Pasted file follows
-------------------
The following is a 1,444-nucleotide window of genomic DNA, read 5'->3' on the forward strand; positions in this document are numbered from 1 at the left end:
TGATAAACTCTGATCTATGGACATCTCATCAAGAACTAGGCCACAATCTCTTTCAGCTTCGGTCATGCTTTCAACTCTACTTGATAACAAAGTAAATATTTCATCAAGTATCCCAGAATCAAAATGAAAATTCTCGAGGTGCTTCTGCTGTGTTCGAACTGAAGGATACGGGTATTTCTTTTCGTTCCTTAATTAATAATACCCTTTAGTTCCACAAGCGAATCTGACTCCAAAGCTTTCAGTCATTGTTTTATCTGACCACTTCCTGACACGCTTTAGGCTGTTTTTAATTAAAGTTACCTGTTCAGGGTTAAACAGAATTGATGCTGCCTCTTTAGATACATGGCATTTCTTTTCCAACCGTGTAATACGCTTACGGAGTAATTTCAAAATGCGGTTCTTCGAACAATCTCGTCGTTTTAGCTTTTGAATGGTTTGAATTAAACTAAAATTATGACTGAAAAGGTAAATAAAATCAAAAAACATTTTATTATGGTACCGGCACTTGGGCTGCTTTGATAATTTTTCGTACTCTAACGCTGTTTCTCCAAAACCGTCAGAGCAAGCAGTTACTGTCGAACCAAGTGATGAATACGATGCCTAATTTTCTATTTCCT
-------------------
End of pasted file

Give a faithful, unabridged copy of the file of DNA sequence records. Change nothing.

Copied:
The following is a 1,444-nucleotide window of genomic DNA, read 5'->3' on the forward strand; positions in this document are numbered from 1 at the left end:
TGATAAACTCTGATCTATGGACATCTCATCAAGAACTAGGCCACAATCTCTTTCAGCTTCGGTCATGCTTTCAACTCTACTTGATAACAAAGTAAATATTTCATCAAGTATCCCAGAATCAAAATGAAAATTCTCGAGGTGCTTCTGCTGTGTTCGAACTGAAGGATACGGGTATTTCTTTTCGTTCCTTAATTAATAATACCCTTTAGTTCCACAAGCGAATCTGACTCCAAAGCTTTCAGTCATTGTTTTATCTGACCACTTCCTGACACGCTTTAGGCTGTTTTTAATTAAAGTTACCTGTTCAGGGTTAAACAGAATTGATGCTGCCTCTTTAGATACATGGCATTTCTTTTCCAACCGTGTAATACGCTTACGGAGTAATTTCAAAATGCGGTTCTTCGAACAATCTCGTCGTTTTAGCTTTTGAATGGTTTGAATTAAACTAAAATTATGACTGAAAAGGTAAATAAAATCAAAAAACATTTTATTATGGTACCGGCACTTGGGCTGCTTTGATAATTTTTCGTACTCTAACGCTGTTTCTCCAAAACCGTCAGAGCAAGCAGTTACTGTCGAACCAAGTGATGAATACGATGCCTAATTTTCTATTTCCT